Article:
Thanks For The Memory

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I admit it: I’m a bit nosy. I’m constantly looking over my travel partners’ shoulders to see what’s on their laptops or which apps are getting the most usage on their iPhones. I’m always on the hunt for efficiency when travelling. Luckily, there’s a whole new category of fully digital travel gadgets.

I’ve had many instances when I board a flight, fire up my laptop and… nothing, followed by the realization that I can’t recall the last time I backed up my hard drive. Carbonite takes care of that. This amazing application lets you back up all of your files to the Internet. No need to lug around external hard drives or USB keys anymore, and no need to stress if your laptop dies on the flight. The application runs in the background, and after the initial backup is done, Carbonite syncs your hard drive to the storage space online in real time. Once back on terra firma, you can download the work files you need right from the Carbonite website to any computer. You can try it free for 30 days, but you’ll probably be instantly hooked like I was and pay the annual $54.95 (USD) fee.

Playing a close second to a laptop crash in terms of “bad travel days” is a slow Internet connection.

In a world where a four-meg PowerPoint attachment is normal, that means a lot of waiting around while my inbox spins its wheels and tries to download files. As we swap dull bullet-point slide shows for big images and embedded video, the file size can make it very difficult to send them by e-mail or to run them off a CD or USB key. Enter FILEminimizer Office. I have no idea how it works, but the program, formerly known as PPTMinimizer, has shrunk my huge 40-meg-plus PowerPoint file to under 1 meg. (The website claims it will compress your file size up to 98 percent.) The newer version also minimizes documents for other Microsoft Office programs, including Word and Excel. Along with making it easier to send smaller files, it helps by leaving me more hard drive space for things like music and movies, all for $48 (USD).

Keep the sniffers away.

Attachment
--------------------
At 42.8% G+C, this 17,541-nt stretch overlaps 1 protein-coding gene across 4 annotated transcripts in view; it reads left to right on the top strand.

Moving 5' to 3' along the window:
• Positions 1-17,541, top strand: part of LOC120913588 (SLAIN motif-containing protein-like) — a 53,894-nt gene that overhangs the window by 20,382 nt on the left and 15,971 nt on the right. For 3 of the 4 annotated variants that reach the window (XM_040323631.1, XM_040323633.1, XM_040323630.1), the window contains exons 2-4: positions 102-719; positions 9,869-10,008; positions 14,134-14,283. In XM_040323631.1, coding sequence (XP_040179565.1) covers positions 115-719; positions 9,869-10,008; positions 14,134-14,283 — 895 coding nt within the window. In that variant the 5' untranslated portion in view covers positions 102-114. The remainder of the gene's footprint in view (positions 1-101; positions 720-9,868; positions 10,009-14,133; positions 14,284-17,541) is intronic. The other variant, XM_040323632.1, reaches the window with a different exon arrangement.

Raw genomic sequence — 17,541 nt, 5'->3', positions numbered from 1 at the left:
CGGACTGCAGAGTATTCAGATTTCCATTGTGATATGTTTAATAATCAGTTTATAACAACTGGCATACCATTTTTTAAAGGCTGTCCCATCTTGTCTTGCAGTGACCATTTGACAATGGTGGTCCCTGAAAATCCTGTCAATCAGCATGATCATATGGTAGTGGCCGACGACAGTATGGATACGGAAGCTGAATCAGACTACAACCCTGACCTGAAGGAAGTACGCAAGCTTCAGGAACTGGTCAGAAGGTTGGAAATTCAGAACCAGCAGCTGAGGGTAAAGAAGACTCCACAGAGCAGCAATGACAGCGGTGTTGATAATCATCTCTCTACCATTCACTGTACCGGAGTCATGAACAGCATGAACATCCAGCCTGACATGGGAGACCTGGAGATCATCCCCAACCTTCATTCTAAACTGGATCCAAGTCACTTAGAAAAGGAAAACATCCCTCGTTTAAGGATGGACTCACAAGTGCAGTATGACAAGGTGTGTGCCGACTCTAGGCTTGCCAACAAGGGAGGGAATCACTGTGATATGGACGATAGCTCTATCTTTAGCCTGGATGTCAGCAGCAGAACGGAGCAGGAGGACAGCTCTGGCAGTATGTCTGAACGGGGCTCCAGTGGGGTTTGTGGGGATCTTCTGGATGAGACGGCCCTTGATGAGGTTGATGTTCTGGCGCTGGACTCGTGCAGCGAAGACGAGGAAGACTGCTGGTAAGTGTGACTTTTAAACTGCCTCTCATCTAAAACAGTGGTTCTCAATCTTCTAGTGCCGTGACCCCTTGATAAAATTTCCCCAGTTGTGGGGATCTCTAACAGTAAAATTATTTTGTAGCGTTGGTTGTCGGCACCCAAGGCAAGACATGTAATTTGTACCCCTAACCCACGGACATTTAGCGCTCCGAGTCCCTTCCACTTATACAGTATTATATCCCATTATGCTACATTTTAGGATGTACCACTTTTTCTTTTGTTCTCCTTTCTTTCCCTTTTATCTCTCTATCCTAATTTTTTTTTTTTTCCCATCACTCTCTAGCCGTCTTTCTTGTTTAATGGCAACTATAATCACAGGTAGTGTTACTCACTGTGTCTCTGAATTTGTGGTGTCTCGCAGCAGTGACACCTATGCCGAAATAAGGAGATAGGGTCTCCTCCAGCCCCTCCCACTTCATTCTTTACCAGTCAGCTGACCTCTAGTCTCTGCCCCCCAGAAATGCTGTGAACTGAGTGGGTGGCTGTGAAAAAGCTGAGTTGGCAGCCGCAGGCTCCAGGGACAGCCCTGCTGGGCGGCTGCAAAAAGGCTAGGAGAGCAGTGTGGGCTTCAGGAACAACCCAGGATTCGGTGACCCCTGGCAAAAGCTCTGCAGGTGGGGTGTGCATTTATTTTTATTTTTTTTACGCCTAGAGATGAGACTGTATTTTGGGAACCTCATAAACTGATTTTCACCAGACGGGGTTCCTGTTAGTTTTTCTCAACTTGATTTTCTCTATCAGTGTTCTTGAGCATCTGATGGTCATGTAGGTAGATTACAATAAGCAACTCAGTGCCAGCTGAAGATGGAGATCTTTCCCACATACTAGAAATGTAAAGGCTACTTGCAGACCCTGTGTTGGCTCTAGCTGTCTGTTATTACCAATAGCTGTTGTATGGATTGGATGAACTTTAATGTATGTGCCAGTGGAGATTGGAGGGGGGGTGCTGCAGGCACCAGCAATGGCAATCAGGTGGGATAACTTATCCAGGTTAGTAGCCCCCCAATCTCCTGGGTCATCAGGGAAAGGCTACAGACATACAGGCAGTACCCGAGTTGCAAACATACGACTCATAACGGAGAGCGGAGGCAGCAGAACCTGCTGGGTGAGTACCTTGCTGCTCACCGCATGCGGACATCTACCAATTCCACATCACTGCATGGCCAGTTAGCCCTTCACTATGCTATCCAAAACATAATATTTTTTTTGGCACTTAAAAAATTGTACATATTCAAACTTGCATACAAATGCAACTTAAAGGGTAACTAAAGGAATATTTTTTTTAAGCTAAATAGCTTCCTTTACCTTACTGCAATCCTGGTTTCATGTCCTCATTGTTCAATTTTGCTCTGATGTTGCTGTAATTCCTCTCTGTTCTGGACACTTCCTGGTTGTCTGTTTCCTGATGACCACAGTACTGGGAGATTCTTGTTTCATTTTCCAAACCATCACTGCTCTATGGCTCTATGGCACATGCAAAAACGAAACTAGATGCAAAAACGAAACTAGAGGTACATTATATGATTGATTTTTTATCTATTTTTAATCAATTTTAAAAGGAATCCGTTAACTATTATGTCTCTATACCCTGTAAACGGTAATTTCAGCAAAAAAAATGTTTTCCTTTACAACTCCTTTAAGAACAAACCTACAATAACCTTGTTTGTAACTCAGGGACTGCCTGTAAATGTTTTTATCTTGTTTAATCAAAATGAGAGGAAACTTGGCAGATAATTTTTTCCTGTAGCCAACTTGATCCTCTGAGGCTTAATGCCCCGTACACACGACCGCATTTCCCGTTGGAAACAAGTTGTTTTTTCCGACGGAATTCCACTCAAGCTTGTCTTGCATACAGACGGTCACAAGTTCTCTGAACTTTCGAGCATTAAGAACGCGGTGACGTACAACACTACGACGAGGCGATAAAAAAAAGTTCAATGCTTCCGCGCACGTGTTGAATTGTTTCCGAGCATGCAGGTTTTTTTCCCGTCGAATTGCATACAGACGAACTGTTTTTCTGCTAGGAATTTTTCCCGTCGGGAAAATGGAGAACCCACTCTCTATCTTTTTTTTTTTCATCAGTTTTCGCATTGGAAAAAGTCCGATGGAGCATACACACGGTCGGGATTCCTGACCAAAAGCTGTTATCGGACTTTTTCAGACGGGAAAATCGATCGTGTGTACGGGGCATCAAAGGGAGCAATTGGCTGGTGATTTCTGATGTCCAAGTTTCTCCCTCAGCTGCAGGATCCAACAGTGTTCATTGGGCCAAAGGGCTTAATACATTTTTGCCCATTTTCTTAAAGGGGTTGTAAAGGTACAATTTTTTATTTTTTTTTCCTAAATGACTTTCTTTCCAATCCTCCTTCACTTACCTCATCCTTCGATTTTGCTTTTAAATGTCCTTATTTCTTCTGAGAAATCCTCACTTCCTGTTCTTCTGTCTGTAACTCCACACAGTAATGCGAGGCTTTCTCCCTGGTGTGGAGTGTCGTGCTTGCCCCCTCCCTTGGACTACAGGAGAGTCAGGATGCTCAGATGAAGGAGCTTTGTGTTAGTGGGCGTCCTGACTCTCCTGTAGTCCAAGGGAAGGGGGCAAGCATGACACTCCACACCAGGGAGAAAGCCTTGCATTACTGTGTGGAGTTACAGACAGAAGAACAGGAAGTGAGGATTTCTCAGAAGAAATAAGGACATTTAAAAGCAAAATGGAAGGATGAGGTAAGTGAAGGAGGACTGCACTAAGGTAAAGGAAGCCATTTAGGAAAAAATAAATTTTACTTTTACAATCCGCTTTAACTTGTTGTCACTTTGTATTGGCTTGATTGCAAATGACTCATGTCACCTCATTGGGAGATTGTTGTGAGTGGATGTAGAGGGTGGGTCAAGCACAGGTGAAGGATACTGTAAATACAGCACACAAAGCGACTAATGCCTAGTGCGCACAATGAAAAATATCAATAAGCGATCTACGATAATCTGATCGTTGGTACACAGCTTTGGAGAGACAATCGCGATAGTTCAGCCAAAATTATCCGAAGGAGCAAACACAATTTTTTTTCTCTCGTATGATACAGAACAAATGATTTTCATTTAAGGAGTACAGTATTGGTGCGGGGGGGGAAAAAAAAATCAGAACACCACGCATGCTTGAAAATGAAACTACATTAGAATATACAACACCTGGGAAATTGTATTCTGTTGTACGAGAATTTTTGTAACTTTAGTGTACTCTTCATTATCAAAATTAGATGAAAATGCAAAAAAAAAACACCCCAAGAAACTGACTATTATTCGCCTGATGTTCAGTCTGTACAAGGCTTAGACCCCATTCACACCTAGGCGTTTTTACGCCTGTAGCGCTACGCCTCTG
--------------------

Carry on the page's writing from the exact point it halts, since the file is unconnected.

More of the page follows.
Finally, if you’re at all concerned about security while on the road – especially if you’re constantly accessing public Internet and Wi-Fi networks – Hotspot Shield is a must-have. This tiny application not only secures your connection, it protects your identity by making sure that all transactions, including shopping and filling out forms, are safe. On top of that, it makes your online identity invisible to third-party websites and ISPs. Hotspot Shield keeps everything – including credit card numbers and passwords – safe from prying Internet eyes. And it’s free.

The above posting is my monthly tech and gadget column for enRoute Magazine called, Ultraportable. I cross-post it here with all of the links and tags for your reading pleasure, but you can check out the original versions online here:

enRoute Magazine – Thanks for the memory.


  1. I tried the free trial of Carbonite about a year ago, and like, you, I was instantly hooked and am now a paid subscriber. I’ve only had to take advantage of it perhaps twice in the past year to retrieve a couple of simple files — but being able to grab them from the automatically backed up version that I didn’t even have to think about on the “virtual” drive which I can easily access was much better than recreating them from scratch.

  2. Great to learn about HotSpot Shield – I always worry about security when on the road. Thanks for the tip!!
    Also this is the first time I’ve been on your blog with my iPhone – the mobile version of your site is SWEET!!

  3. I was a die-hard Hotspot Shield fan till about a week ago, when it started to download all kinds of suspect pop-unders onto my laptop. Dunno if it was just my copy of it, but watch out for that. Or, if you’re on a Mac, it’s probably a non issue 🙂

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